Reverb Raccoon’s Favorite Songs of 2018

by | Dec 6, 2018 | Song of the Day

Today in history marks 294 days since the inception of our Song of the Day feature. During that span, we made 162 posts, each featuring a song by an excellent, under-recognized musician. Our original intent was to compose a few well-written paragraphs each day about a track that the world needed to hear. As the days progressed, the sentences – and the space between posts – got longer. We didn’t post every day, and the latter posts sometimes lacked composure. But we’re going to declare victory anyway. The amount of Good Music being created each day in bedrooms and home studios is staggering. I was fortunate to hear a fraction of it. Here, in no particular order, are my favorite Songs of the Day from 2018…

Lo-Fi Ho – Now You’re Here
“Now You’re Here,” by Lo-Fi Ho, is the track that started it all. I’d been kicking around the Song of the Day idea for a while; this is the song that made me get up, walk down to the computer, and write. I don’t know how much is real vs. sampled, but it’s a great song with a piano riff that’s been stuck in my head since February. “Now You’re Here” inscribed the template for future Songs of the Day: a self-recorded track – often by an outsider – that is flung out onto Bandcamp where I could discover it in the New Arrivals section. Lo-Fi Ho is now going by Veronica Voyeur. Change is Good.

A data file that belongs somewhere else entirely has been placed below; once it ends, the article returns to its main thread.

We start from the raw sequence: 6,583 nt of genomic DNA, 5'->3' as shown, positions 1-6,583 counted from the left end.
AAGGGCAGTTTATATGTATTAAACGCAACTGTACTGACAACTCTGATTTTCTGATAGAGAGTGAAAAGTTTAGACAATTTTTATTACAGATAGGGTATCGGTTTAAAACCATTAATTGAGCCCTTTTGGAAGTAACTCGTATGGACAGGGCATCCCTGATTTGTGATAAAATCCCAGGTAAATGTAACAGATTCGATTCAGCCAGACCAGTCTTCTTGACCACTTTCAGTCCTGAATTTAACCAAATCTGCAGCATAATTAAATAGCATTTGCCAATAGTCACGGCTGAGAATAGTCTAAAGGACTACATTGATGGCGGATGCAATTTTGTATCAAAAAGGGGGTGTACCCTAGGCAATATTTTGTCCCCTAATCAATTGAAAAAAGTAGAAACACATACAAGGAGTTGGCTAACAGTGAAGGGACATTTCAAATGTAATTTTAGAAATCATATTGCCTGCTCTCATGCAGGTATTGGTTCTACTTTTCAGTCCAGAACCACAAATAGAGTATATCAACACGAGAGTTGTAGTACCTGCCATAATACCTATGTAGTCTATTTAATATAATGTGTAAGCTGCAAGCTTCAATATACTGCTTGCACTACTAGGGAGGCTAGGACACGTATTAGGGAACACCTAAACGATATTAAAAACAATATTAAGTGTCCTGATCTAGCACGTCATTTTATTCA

Allison Keil – For Autumn
Our second Song of the Day (no, I’m not going to list all 162 SOTD’s) was the track that made me realize how much great music is floating around waiting to be caught and appreciated. On the surface, Allison Keil’s “Autumn” is a crappy recording made in a dorm room in Salzburg, Austria. But below the technical limitations we discover a beautiful purity, Daniel Johnston with a much better voice. Plus, Allison likes my Instagram posts. She’s relocated to Portland where her talent will, it is to be hoped, grow and find a wider audience.

FreeThinker – Pineapple Sticknpoke
I love singers who just lean back and let it rip, and Molly Giessing is one of the best rippers I’ve ever heard. FreeThinker’s “Pineapple Sticknpoke” is arguably my favorite song of 2018. This is the one I turn to at random times during the day, and every time I hear the track I’m amazed at the power and exuberance of Molly’s delivery. I’ve listened to this track more than any other song this year, in part because every time I dial it up I have to hit the replay button at least once.

The Stillvettas – Mountain